Three Beats to Victory
The structure of this episode was the biggest thing to jump out to me, which is saying something when you think about all the big ideas packed into one hour. We get immigration, gun rights, corporate exploitation, Jesus, betrayal, and a parasitic tree. This episode is a three beat.
A three beat is a narrative device that allows you to emphasize a point through dramatic or comedic repetition. The first beat establishes the premise. The second beat reinforces the premise. The third beat undermines or inverts the premise.
The first beat is the opening prologue. A group of immigrants cross the Rio Grande with Jesus Christ among them. This is a journey to a safer place with better opportunity. At least that is what the immigrants believe. The reality is, that they have fallen into a vigilante militia's trap. Hedged between a cliff and the river, they are easily gunned down. This establishes the premise of fleeing to a safe place, and discovering that it is a trap.
The second beat reinforces it, but in an internal rather than external way. Laura steers her road-trip back to her hometown. The place she grew up. Where her mother and brothers are. The place she knows best, and that knows her best. A place of emotional safety. This is a trap, though. Not one that has been set with any malice, but a trap all the same. Laura is not the same person any more. Inside and out, she is a new woman and no amount of bluff toughness is going to compensate for her need to confront that.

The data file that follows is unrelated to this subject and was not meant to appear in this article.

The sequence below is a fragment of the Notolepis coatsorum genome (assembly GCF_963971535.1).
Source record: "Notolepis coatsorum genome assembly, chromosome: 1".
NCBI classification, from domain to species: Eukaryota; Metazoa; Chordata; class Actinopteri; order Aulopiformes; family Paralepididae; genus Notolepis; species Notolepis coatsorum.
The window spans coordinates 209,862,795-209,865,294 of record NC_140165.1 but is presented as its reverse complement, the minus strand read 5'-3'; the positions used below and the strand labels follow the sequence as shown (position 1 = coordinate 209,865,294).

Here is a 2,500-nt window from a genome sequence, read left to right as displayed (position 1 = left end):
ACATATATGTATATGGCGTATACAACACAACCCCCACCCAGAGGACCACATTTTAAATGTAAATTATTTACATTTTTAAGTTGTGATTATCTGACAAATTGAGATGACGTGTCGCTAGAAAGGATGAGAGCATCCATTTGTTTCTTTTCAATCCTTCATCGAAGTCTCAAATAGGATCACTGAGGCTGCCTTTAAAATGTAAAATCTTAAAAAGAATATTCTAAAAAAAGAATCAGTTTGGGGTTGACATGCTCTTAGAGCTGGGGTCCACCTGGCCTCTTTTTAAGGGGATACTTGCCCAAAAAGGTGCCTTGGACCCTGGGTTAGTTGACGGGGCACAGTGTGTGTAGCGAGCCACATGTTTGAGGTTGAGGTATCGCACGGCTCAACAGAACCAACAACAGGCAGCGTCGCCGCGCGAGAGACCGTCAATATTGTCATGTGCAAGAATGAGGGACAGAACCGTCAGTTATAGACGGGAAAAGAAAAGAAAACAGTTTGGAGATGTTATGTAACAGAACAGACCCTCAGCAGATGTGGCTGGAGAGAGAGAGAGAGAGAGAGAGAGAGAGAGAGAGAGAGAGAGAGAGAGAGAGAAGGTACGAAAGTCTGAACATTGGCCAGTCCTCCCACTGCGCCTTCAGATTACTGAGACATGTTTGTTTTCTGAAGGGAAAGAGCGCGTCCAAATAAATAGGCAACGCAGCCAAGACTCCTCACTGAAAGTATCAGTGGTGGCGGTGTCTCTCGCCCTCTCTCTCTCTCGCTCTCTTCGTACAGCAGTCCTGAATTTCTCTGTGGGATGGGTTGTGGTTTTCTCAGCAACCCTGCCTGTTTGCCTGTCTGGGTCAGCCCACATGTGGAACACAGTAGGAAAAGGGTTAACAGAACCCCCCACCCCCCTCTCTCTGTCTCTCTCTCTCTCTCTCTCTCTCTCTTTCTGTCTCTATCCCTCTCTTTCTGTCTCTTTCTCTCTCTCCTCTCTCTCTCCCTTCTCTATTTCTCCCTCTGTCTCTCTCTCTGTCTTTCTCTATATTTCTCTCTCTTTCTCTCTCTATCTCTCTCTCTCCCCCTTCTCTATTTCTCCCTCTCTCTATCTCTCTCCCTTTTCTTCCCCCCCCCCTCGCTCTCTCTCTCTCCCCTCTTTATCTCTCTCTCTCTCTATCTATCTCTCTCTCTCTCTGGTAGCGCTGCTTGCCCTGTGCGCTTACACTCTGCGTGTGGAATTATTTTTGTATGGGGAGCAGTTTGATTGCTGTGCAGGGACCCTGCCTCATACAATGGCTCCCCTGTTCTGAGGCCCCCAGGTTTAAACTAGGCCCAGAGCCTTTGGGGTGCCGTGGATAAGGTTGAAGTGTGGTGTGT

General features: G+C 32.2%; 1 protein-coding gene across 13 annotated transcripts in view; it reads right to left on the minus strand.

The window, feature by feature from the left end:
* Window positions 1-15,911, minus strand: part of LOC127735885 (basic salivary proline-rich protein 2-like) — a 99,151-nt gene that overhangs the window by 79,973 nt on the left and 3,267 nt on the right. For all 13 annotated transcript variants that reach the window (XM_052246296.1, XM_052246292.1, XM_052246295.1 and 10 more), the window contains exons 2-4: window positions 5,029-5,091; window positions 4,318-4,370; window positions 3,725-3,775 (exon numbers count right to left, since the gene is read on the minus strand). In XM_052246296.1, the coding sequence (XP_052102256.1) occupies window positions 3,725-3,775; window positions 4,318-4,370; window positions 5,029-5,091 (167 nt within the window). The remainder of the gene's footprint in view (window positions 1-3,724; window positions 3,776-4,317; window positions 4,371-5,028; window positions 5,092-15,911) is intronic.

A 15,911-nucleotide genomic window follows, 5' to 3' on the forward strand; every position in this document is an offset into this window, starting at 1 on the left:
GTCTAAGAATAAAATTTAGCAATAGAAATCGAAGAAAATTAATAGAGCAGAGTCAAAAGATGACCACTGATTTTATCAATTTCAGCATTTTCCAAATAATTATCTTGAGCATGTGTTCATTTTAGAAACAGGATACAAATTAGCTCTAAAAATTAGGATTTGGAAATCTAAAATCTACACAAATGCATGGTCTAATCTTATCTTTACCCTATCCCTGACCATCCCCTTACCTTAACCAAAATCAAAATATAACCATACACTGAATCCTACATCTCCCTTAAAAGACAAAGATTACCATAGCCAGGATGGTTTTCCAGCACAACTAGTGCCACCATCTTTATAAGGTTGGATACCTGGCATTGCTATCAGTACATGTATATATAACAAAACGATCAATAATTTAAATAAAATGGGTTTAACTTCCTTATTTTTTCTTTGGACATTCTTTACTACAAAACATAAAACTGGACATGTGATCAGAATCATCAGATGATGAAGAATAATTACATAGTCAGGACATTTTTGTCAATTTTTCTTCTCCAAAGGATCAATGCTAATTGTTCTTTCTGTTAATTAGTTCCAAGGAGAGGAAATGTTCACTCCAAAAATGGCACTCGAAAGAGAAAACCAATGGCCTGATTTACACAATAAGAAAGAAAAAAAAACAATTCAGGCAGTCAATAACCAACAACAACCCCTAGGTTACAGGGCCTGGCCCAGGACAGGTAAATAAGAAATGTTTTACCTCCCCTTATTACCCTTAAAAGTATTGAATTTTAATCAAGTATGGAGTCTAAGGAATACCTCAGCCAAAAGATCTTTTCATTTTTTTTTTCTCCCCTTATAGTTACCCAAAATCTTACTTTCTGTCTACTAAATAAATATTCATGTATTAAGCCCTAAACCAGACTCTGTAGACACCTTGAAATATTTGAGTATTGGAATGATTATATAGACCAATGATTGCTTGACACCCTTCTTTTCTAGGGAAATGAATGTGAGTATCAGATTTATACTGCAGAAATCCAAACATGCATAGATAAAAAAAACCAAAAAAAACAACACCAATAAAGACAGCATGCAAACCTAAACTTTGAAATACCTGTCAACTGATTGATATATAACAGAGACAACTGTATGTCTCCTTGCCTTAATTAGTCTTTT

The third beat comes in the town, and person, of Vulcan. On the surface, Vulcan seems like exactly the same situation as the other two beats. Shadow and Wednesday are fleeing to the safety of an ally, but are actually falling into the New Gods' trap. The inversion here is that Wednesday knew who Vulcan served before they ever set out on the trip to begin with. His entire recruitment of Vulcan is a con to get a god-forged weapon and sacrifice a traitor to his cause. Wednesday is the one setting the trap, not the New Gods. This inverts everything we came to expect and serves to underline Mr. Wednesday's ruthlessness and genius. We thought he was on the run and scared. Actually, he is exactly where he wants to be.
I think going forward we can't underestimate how smart Mr. Wednesday is or how complex his plans are. This episode is a great reminder, after his defeat last week, that there is a reason why he was the king of the Norse gods. He was the wisest, and the wiliest, of his pantheon. He needed to pivot after his encounter with Mr. World. Instead of hiding or recruiting, he went on the attack. Now the New Gods have lost a master weapon-smith. Where will Odin hit them next?